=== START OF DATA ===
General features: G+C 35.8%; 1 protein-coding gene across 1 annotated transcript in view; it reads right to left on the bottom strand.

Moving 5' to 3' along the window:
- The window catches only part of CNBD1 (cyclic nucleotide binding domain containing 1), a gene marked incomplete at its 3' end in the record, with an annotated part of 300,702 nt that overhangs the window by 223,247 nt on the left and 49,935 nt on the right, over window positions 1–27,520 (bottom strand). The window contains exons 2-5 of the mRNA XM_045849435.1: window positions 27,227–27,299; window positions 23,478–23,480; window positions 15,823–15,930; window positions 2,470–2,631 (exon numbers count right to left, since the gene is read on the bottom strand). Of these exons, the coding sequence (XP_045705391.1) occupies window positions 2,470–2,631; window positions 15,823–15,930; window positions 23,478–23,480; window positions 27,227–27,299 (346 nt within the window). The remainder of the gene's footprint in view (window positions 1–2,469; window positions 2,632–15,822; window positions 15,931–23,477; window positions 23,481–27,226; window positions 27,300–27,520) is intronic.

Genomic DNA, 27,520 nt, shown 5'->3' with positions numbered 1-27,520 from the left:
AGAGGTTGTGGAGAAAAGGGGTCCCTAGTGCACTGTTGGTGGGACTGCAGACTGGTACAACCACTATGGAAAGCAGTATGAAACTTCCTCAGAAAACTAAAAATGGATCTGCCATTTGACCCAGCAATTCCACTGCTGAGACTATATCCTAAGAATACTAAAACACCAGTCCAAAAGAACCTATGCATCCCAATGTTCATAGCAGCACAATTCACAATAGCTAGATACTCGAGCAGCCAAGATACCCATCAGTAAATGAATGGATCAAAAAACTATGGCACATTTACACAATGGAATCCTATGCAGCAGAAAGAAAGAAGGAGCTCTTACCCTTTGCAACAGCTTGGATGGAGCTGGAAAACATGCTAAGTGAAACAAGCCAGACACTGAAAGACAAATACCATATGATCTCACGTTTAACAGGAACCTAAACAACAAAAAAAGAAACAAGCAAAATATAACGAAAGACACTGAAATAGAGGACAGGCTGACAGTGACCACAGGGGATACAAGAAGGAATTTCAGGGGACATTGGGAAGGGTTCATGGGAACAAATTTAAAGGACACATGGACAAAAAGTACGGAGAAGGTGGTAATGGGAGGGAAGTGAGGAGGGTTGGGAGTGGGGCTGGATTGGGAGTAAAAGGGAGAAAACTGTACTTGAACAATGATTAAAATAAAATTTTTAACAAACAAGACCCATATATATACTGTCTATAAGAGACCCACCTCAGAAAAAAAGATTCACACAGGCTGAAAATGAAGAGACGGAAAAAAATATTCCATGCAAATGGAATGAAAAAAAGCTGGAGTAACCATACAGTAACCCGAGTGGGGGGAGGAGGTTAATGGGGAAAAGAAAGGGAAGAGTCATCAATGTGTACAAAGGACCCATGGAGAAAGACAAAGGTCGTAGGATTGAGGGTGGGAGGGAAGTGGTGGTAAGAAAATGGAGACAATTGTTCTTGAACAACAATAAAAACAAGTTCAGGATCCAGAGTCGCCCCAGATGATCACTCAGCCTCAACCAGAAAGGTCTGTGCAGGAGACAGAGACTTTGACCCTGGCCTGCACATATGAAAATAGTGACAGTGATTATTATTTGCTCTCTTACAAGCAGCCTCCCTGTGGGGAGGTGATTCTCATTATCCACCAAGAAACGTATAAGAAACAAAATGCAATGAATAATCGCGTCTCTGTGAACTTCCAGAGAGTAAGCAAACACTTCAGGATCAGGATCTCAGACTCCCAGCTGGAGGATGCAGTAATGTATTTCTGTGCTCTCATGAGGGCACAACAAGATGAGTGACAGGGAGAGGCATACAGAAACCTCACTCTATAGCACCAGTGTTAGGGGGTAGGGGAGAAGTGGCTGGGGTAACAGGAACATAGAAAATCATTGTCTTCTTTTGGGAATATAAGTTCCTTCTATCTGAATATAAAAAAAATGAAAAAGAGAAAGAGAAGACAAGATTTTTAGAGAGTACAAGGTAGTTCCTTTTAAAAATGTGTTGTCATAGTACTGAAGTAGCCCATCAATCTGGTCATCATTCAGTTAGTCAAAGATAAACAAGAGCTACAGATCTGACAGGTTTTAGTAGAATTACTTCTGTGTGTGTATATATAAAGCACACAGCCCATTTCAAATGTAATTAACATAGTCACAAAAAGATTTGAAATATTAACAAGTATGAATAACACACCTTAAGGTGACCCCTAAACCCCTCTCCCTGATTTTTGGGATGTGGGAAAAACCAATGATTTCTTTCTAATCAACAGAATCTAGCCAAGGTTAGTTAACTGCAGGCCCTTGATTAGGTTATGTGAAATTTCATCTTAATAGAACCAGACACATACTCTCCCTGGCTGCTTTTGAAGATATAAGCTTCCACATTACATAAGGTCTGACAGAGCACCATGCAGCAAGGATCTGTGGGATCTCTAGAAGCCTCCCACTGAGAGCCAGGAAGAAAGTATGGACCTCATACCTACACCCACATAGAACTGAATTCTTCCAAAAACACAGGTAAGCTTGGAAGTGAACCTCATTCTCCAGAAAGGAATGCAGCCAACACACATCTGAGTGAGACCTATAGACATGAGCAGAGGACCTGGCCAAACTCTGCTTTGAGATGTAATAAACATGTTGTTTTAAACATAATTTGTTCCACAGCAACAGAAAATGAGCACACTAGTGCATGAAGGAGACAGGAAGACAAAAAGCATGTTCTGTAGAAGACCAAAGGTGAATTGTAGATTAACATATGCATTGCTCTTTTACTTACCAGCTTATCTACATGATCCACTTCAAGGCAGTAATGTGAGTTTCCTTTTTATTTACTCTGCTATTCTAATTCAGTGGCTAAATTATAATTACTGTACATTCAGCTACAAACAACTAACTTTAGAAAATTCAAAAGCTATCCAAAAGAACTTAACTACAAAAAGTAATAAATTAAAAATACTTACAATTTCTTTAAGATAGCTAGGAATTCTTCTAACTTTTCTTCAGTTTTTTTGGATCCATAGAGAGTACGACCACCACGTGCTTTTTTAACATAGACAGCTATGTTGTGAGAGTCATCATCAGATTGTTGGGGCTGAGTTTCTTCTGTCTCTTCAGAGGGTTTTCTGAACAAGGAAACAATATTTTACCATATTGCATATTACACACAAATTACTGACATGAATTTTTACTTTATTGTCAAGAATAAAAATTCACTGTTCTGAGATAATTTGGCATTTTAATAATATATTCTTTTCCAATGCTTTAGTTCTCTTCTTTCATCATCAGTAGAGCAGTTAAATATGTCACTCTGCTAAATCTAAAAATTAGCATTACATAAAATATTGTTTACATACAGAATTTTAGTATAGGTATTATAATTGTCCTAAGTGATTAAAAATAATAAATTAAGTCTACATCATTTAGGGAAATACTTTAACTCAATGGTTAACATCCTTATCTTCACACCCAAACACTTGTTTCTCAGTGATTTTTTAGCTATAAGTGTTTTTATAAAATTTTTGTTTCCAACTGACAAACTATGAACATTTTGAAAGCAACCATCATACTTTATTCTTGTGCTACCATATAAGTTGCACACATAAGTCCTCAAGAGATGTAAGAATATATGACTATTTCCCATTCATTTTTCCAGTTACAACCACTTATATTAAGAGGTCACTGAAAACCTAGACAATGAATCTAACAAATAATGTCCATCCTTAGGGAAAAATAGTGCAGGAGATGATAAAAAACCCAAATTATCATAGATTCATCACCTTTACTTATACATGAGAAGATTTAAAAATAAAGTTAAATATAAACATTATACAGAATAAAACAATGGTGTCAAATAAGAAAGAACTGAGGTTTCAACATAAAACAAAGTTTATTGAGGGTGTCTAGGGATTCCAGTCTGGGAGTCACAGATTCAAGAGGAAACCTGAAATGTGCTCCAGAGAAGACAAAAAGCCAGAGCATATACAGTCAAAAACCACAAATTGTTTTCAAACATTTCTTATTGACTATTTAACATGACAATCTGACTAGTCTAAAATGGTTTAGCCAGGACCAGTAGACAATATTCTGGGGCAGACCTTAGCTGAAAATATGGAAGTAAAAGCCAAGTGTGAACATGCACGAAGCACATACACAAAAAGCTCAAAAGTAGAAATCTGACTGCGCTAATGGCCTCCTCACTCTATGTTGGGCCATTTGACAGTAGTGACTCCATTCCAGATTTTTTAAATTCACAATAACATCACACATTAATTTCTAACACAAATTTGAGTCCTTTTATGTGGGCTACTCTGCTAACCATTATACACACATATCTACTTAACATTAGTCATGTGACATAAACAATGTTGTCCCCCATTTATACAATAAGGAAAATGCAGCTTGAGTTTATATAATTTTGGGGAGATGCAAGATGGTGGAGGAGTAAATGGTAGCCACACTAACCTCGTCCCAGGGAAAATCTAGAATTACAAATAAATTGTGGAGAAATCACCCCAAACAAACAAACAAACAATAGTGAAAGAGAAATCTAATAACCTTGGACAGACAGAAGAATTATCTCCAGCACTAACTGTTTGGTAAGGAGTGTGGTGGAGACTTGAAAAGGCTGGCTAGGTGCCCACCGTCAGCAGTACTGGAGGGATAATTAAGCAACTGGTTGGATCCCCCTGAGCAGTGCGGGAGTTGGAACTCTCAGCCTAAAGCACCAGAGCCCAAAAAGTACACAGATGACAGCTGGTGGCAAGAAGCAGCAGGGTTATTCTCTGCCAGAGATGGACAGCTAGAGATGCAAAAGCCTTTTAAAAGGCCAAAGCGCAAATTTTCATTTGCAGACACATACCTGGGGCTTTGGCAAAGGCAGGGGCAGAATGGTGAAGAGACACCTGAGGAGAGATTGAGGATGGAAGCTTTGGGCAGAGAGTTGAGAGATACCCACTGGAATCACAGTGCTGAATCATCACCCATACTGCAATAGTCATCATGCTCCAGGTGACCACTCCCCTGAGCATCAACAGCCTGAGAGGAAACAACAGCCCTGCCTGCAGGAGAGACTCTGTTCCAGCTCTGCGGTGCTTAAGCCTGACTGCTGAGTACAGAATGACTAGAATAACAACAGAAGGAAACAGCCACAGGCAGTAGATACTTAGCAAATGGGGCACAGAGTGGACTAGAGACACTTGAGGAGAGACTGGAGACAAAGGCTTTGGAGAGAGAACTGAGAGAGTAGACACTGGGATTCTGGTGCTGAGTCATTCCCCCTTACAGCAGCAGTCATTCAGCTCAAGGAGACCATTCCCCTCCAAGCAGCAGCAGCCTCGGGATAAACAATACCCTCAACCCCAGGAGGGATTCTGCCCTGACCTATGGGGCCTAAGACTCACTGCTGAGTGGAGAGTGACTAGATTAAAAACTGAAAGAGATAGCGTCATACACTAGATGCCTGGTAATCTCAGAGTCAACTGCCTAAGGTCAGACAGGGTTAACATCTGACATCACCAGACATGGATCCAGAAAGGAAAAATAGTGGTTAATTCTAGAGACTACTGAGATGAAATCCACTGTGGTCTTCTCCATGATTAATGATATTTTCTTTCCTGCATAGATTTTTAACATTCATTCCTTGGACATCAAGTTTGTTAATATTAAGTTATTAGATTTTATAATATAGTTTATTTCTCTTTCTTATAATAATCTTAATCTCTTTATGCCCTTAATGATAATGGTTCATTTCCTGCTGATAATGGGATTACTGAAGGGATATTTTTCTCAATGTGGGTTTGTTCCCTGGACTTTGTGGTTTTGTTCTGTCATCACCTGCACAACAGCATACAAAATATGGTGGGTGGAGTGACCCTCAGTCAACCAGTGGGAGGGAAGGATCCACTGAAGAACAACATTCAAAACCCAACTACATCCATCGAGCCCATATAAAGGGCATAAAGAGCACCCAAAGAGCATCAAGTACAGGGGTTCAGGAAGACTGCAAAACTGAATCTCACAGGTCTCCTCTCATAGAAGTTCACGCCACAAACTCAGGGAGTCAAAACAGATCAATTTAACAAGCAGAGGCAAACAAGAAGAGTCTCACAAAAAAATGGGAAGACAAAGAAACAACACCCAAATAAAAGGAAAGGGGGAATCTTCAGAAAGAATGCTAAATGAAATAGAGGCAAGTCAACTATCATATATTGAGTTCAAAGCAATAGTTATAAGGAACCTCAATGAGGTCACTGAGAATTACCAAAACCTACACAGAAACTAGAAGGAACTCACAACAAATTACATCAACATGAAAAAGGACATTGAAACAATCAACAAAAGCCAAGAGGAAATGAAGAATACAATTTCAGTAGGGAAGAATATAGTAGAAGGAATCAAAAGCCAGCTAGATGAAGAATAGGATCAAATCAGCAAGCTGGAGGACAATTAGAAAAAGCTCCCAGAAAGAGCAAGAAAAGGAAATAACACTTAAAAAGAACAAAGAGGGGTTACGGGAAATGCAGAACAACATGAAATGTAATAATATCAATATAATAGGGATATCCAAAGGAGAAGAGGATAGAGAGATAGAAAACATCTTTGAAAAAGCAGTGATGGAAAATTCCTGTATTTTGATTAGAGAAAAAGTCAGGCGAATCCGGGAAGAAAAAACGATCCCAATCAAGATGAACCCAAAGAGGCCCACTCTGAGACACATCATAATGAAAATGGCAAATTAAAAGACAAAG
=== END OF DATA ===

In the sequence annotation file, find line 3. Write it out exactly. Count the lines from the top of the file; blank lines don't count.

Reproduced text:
- The window catches only part of CNBD1 (cyclic nucleotide binding domain containing 1), a gene marked incomplete at its 3' end in the record, with an annotated part of 300,702 nt that overhangs the window by 223,247 nt on the left and 49,935 nt on the right, over window positions 1–27,520 (bottom strand). The window contains exons 2-5 of the mRNA XM_045849435.1: window positions 27,227–27,299; window positions 23,478–23,480; window positions 15,823–15,930; window positions 2,470–2,631 (exon numbers count right to left, since the gene is read on the bottom strand). Of these exons, the coding sequence (XP_045705391.1) occupies window positions 2,470–2,631; window positions 15,823–15,930; window positions 23,478–23,480; window positions 27,227–27,299 (346 nt within the window). The remainder of the gene's footprint in view (window positions 1–2,469; window positions 2,632–15,822; window positions 15,931–23,477; window positions 23,481–27,226; window positions 27,300–27,520) is intronic.